The frontline of fostering
Nine years ago, with three children of her own and a husband who was very ill, Mandy knew that she needed a job based from home.
“I saw two boys on the television during Fostering Awareness Week and thought ‘I’m a parent, I’ve raised children, how hard can it be?’ Now I know that some children haven’t been parented and bring with them problems I had never experienced.”
For the past eight years, over 20 children came into Mandy’s home to be cared for. Some were just a weekend respite, one stayed for three years.
“We have got very close to some children and kept in touch. Some you connect to differently. You can’t explain.”
Mandy recently moved from being a mainstream foster carer into the more challenging role of Family Care Workers Scheme (FCWS).
“A boy came to us. He was nearly five and had lots of issues and low self-esteem. We said we’d look after him until his future was sorted out. He stayed with us for three years. His difficulties made us realise we could manage similar children with the support he would have had if he’d been on the scheme.”
Settling in gently
The process took about six months and last year Mandy and her husband were approved to be Family Care workers.
When a child arrives in our home, we are relaxed with them. We let them settle in gently. Very often, our own children break the ice.
“Each foster child has their own social worker and we have our own supporting social worker. The children also have support workers. If or when the child moves to another family, his support worker goes with him.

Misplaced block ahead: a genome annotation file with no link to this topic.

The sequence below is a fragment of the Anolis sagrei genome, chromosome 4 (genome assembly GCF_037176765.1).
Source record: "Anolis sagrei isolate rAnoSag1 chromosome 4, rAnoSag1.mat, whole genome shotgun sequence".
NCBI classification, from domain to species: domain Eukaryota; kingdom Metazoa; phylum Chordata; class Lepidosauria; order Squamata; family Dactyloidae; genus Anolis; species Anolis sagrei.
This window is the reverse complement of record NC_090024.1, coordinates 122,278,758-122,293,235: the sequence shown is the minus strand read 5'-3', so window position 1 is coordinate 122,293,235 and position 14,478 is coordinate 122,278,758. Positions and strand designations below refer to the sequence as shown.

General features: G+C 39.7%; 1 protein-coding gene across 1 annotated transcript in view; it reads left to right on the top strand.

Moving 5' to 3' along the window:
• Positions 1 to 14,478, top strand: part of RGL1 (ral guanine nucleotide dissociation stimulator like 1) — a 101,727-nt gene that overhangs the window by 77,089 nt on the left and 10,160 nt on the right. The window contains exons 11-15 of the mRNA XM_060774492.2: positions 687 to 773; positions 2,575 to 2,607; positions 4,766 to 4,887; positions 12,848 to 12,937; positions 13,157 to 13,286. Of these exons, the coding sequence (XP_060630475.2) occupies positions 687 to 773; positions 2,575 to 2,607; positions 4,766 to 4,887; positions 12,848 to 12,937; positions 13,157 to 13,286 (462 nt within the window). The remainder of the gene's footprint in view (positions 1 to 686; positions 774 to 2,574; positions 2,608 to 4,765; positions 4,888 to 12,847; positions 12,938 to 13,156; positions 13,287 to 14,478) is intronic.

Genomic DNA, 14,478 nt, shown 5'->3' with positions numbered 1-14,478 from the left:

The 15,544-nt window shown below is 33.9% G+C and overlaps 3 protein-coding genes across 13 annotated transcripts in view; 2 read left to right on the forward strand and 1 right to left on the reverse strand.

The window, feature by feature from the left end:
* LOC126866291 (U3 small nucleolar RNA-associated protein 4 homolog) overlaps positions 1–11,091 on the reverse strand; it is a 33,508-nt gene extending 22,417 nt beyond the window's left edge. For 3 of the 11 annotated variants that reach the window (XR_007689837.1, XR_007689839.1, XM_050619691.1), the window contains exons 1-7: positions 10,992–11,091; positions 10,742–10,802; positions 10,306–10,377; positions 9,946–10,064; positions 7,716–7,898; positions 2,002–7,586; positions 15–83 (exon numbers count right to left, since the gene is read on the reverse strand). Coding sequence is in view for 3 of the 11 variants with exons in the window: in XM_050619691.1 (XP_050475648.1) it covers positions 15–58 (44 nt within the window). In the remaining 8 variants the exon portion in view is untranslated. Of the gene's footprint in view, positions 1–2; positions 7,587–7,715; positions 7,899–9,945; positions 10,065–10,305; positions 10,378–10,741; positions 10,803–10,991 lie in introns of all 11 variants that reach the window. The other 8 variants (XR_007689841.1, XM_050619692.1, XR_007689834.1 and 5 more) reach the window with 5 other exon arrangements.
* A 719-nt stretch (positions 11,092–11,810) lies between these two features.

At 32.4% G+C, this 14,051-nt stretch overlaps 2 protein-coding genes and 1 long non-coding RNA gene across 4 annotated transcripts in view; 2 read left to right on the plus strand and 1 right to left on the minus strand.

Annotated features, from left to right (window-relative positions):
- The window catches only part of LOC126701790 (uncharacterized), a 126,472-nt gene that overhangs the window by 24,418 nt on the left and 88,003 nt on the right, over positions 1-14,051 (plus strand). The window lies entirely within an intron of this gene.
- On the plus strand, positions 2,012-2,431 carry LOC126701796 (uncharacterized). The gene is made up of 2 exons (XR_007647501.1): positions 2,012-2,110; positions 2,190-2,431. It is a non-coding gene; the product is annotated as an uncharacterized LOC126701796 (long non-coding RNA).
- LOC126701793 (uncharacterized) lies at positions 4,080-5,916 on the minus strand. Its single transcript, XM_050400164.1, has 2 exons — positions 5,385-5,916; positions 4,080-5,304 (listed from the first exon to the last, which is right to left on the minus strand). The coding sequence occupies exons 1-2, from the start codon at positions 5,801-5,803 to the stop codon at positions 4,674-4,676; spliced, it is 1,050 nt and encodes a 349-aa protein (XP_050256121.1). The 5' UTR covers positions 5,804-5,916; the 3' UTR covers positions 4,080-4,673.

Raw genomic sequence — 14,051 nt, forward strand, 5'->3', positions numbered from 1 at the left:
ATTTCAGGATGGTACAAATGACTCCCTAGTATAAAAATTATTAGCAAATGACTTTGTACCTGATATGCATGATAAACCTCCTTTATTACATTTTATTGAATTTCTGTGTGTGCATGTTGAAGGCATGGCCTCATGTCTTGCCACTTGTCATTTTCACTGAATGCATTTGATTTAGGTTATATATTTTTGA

“Most children have had so much loss and uncertainty, and feel they have little ability to change anything. Because of this we may meet aggression and defiance. We know that any display of bad behaviour is not personal to us.
“We have learnt good coping strategies from social workers and training courses.”
“Some children will accept a hug, some take longer. The child isn’t angry with us. They’re disappointed. They feel bad. The best part is when the child has succeeded in something; when they open up and are able to receive love, when they say that they are happy here.
“Money matters, and recently the payments have increased. It’s a job. We have to keep records every day, attend meetings, training and support groups.
“Foster carers stay committed to the young people even when they leave. They still care and support – so it’s way beyond finances.
“I like working with other foster carers and being part of the foster care community. We need more people, though.
“There’s a good chance that a child in a mainstream foster placement will be able to cope in later life but a FCWS child could struggle, so preparing them for the future is more of a responsibility – although, equally, that means more of a reward.”
If you think you have the skills and compassion needed to join the Family Careworkers Scheme please call 0345 155 1077 for an informal discussion or email email@example.com